• medication
  • Found metab alterations in muscle
    • May  pain, fatigue
  • Also found diff blood flow to thalamus
    • May C> chronic stress response
  • Treatment
    • Antiinflammatories (not very effective)
    • CNS active agents somewhat helpful
slide30
Muscle Strains
    • Gen’l term for muscle damage
    • Seen after traumatic, sports injuries
      • Sudden, forced motion
      • Muscle becomes stretched beyond normal length
      • May include wounds
    • Often involves tendon also
    • May include hemorrhage, inflamm=n
    • Muscle cells usually regenerate in up to 6 weeks
    • Treatment
      • Ice relieves swelling
      • Analgesics
      • Alternating heat/cold if more severe form
      • Surgery, immobilization if tearing, bleeding
musculoskeletal disorders
Musculoskeletal Disorders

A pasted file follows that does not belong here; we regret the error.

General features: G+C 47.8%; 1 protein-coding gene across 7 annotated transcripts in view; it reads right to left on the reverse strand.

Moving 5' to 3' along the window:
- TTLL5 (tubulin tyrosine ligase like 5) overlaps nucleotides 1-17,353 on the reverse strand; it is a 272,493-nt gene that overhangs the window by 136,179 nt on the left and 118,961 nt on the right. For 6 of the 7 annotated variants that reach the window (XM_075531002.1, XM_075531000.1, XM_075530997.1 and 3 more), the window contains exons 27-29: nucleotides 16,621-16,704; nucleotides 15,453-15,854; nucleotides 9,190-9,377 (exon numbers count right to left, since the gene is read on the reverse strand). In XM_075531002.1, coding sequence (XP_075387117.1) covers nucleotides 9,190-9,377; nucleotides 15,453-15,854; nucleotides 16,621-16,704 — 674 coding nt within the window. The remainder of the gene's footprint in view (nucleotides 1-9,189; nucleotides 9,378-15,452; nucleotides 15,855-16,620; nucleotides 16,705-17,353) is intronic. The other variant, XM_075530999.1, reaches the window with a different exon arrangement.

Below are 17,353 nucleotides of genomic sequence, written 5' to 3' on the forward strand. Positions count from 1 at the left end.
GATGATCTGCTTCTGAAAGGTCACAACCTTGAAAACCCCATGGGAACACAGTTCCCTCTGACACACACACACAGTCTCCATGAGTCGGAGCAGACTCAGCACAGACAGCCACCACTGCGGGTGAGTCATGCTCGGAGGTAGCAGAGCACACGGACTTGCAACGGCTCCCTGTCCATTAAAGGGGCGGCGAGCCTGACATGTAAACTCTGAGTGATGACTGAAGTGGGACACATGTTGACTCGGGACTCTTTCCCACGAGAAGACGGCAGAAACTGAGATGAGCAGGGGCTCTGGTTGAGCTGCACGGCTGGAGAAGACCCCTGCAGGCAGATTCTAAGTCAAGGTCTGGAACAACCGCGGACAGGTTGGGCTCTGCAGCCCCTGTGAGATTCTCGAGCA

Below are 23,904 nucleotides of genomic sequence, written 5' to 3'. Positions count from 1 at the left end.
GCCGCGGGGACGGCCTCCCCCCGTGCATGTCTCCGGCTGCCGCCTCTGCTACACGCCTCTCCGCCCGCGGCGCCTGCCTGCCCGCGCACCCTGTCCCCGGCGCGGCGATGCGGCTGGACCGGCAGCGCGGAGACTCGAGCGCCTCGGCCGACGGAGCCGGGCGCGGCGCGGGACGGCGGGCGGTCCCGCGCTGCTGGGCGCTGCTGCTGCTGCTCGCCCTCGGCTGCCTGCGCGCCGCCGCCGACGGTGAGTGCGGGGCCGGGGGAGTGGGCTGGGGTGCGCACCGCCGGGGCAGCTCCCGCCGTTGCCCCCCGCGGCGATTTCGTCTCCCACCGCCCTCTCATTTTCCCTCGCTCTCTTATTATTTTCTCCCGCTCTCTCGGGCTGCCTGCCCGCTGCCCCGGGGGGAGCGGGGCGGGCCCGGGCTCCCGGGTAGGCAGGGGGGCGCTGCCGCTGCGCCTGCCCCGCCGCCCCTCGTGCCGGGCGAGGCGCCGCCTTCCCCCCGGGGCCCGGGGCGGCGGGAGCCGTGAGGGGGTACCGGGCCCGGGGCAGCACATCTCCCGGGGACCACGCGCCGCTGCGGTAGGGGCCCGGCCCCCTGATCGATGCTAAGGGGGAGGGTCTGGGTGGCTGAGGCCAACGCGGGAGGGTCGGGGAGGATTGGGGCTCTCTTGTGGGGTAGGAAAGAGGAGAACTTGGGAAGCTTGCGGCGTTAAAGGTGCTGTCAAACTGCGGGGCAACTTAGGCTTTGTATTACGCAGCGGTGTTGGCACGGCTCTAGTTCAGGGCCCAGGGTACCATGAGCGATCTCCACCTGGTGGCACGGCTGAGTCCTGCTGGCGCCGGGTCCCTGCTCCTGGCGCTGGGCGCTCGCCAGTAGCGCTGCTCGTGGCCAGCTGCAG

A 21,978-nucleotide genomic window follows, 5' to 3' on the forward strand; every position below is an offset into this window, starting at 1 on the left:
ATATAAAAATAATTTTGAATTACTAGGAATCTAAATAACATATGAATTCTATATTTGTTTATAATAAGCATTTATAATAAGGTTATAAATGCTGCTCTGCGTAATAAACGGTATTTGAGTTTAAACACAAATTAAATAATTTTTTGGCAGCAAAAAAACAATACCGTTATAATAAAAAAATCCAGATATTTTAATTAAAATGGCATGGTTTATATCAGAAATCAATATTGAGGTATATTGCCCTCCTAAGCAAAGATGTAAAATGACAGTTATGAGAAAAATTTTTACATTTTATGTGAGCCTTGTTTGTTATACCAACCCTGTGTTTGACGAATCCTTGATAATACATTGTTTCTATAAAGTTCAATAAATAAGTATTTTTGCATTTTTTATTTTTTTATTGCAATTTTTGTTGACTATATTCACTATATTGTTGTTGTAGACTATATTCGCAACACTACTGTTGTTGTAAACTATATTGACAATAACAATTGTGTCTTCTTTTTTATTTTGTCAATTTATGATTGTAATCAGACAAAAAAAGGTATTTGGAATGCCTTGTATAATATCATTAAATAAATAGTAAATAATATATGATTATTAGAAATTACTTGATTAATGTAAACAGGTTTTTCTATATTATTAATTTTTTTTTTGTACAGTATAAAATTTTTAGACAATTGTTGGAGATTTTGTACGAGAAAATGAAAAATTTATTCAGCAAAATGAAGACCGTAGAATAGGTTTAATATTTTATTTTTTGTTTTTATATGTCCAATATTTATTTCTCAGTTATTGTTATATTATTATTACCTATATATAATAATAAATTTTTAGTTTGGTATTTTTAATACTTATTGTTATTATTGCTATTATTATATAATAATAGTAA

• May accompany fractures, dislocations
  • Ligament = fibrous connective tissue band joining bones @ joint
    • Needed to support bones, joints
  • Strain = tear in tendon
    • May be due to major trauma
    • Also spontaneous w/ corticosteroid admin, rheumatoid arthritis, lupus
slide32
Common sites
      • Tendons of hands, feet
      • Knee
      • Upper arm - w/ lifting excess wt
      • Thigh
      • Ankle
      • Heel - w/ forced flexion
  • Sprain = tear in ligament
    • Common sites
      • Wrist
      • Ankle
      • Elbow
      • Knee
slide33
Avulsion = total sep=n tendon/ligament from bone
    • Due to abnormal stress
    • Young athletes (sprinters, hurdlers, runners)
  • Pathophysiology
    • Tearing  inflamm response
    • Exudate forms @ torn ends
    • Macrophages, fibroblasts
    • Repair
      • Collagen form=n random, then organized
      • Vascular fibrous tissue fuses new, old tissues
      • Healing tendon separates from surrounding soft tissue
      • Can=t support strong pull for 4-5 weeks
slide34
Clinical
    • Pain C sharp, localized
    • Soft-tissue swelling
    • Joint swelling
    • Flexion deformities
    • If in extremities, motion affected
  • Treatment
    • Suture tendon/ligament
    • Tendon/ligament grafting